It was eight years almost to the exact minute of this posting -- 8:46 a.m., September 11, 2001 -- that we suddenly began to care a lot less about sports for a while. That was the moment that a plane slammed into the North Tower of the World Trade Center, the first of four attacks that would claim almost 3,000 American lives and alter the course of our history in ways that to do this we still do not fully understand.
To play baseball on that evening, to hold college football games on the Saturday after that Tuesday, as the World Trade Center still smoldered, would have been callous and unfeeling. And yet it was those very games, particularly the return of teams in effect cities like New York, that helped bring us back when they resumed shortly thereafter. They restored a sense of normality, a feeling that while the world might seem to be falling apart, everything was going to be alright in the end.
Sept. 11 almost snuck up on me this year. That's something that's hard for me to admit -- I pride myself on remembering when the day is approaching and on taking some time to recall not so much the terror of the day but the sharing of that trying time with fellow citizens, none of us with any more right to be born free in this nation than any other human being. But it wasn't until a few days ago that an offhanded reference on television reminded me that the anniversary was approaching.
And while I tire of politicians who suggest their opponents have somehow "forgotten 9/11" -- a preposterous and filthy attack against anyone who was alive and aware on that day -- I do wonder if we, as a culture and a nation and a society, have to an extent allowed our memories to lapse.
Part of that is healthy; a mature country should be able to pick itself up from even the most brutal blows and push on, find a way to get things as close as possible to the way they were while steeling itself for the changes and adaptions it has to make in the wake of catastrophe. We should not spend every moment consumed with fear about when the next attack will come or recalling the horror of that day. Those kinds of fixations warp people and alter their character. We should instead reflect on why we choose to protect this country more so than the time we failed to do so.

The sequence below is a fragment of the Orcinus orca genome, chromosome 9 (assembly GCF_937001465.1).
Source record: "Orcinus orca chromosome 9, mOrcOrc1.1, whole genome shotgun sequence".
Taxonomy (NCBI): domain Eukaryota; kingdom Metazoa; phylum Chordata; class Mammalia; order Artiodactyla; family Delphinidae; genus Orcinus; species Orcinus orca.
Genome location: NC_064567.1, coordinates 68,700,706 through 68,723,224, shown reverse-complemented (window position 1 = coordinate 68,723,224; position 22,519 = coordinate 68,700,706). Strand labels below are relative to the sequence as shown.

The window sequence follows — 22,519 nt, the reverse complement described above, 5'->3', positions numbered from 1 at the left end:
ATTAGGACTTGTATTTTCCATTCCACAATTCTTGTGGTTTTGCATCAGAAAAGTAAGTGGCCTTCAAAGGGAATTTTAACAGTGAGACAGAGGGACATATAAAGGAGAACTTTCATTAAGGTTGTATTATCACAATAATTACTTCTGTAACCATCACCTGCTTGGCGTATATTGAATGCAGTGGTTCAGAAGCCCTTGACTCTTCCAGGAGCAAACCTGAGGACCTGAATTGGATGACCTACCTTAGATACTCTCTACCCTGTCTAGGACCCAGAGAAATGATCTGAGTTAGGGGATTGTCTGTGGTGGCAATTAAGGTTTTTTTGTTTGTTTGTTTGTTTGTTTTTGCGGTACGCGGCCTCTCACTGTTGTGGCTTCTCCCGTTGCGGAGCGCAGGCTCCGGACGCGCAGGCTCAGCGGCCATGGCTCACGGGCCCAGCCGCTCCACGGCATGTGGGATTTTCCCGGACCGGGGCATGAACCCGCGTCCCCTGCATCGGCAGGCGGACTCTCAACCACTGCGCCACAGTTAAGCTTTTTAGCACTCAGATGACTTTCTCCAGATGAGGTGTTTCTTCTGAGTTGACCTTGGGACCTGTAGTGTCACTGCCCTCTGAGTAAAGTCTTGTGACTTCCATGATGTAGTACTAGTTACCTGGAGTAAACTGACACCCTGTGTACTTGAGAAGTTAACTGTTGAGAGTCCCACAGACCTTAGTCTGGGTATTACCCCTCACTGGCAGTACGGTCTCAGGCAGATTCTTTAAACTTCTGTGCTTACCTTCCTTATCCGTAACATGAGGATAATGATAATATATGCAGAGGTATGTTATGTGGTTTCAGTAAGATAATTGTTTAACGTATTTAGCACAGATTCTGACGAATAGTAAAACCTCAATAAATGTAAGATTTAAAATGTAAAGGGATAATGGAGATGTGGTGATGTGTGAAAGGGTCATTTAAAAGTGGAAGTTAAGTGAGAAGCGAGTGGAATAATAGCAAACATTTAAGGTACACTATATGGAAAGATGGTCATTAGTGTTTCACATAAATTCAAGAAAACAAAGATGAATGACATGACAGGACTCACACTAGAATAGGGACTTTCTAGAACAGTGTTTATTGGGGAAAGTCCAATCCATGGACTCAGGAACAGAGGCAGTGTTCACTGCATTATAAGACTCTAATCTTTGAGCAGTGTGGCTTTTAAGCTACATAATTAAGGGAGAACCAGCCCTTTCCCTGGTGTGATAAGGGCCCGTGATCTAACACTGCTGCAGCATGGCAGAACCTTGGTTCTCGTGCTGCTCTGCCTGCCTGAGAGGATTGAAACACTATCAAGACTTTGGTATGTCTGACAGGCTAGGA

But we should not entirely forget how we felt on that autumn morning, either. We should always remember to mark the moment, however briefly, when it comes; to remember the sacrifice and the conviction that was still sharp and fresh in those days. I fear we've forgotten the shared purpose and shared humanity we felt that day. And so we are engaged in culture wars and political wars and wars over wars. We fling harsh adjectives at each other, we scream at fellow citizens, we become distracted and believe that the enemy is not on the other side of the world but on the other side of the aisle. And when we do that, we are wrong.
So recall for a moment how you felt that day. Remember how you regarded a fellow American -- how you should always regard a fellow American, whatever the political or cultural differences that might lie between us. It won't hurt, I promise.
And then prepare for another great weekend of SEC football. It comforted us then and allowed us to escape for a few hours the toll of human loss. It has lost none of its ability to do so over these long and difficult eight years.